July 5, 2011 – On June 27th Elpida Memory announced that it had begun sample shipments of DDR3 SDRAM (x32-bit I/O configuration) made using through-silicon via (TSV) stacking technology. The device, according to the company, is a "low-power 8Gb DDR3 SDRAM that consists of four 2Gb DDR3 SDRAMs fitted to a single interface chip using TSV."
Target applications reportedly include tablet PCs, extremely thin PCs, and other mobile computing systems. The new TSV DRAM will reportedly enable significant energy savings as well as making portable electronic devices smaller, thinner and lighter. Elpida believes that the new devices in notebook PCs will demonstrate a 20% reduction in operating power and a 50% reduction in standby power compared with systems that use the standard SO-DIMM configuration which use standard wire bonding technology. Power consumption is reduced because the TSVs shorten the interconnect between the chips, thus reducing parasitic resistance and capacitance.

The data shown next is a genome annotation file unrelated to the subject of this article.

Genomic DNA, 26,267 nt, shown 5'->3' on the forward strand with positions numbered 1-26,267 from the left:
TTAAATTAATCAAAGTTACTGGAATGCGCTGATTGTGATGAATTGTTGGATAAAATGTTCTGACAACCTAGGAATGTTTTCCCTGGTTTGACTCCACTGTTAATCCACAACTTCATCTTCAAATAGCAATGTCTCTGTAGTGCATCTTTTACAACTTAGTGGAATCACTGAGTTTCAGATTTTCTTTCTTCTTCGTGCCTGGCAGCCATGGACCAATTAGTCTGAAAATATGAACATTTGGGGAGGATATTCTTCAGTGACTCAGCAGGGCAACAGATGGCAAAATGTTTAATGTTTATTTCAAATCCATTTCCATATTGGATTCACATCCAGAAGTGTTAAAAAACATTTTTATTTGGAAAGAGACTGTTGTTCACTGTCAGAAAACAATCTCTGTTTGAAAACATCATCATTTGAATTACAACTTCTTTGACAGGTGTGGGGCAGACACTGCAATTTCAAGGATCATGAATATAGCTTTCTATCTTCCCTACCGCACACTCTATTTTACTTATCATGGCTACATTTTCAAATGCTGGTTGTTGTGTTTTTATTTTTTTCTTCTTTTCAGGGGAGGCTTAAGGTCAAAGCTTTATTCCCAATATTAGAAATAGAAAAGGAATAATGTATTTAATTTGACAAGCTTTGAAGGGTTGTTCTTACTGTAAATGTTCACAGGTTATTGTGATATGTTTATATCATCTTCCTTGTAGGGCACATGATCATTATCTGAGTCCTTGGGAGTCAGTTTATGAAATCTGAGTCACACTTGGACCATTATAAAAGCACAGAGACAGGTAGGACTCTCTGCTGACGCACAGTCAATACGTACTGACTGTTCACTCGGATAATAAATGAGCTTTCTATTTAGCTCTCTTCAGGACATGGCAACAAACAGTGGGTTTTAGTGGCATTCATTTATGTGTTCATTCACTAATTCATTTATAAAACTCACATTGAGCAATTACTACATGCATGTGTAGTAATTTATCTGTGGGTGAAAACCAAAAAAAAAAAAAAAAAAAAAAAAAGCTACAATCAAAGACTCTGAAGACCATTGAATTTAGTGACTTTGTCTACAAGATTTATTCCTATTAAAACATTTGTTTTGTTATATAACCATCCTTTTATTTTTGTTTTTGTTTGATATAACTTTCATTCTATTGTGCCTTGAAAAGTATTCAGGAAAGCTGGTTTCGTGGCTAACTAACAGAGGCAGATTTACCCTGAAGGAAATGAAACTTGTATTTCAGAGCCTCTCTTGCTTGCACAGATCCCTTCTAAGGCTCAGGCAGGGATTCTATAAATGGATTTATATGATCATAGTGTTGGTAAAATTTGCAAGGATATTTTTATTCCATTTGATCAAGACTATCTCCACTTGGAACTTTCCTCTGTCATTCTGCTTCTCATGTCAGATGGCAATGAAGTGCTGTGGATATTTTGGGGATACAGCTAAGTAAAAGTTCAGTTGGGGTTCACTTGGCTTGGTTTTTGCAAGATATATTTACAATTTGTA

In addition, chip height is decreased and the DIMM socket is eliminated. Chip mounting area is reportedly reduced 70%.
Exactly one year ago, Elpida Memory, Powertech Technology (PTI), and United Microelectronics Corporation (UMC) announced a three-way 3D IC partnership to leverage the strengths of Elpida’s DRAM, PTI’s assembly, and UMC’s foundry logic technologies to develop a total 3D IC Logic + DRAM integration solution. That partnership was finalized last month.
Elpida began developing TSV technology in 2004 on a Japanese grant from NEDO (the New Energy and Industrial Technology Development Organization). In 2009 it demonstrated the industry’s first TSV DRAM based on stacking together eight 1GB DDR3 SDRAMs.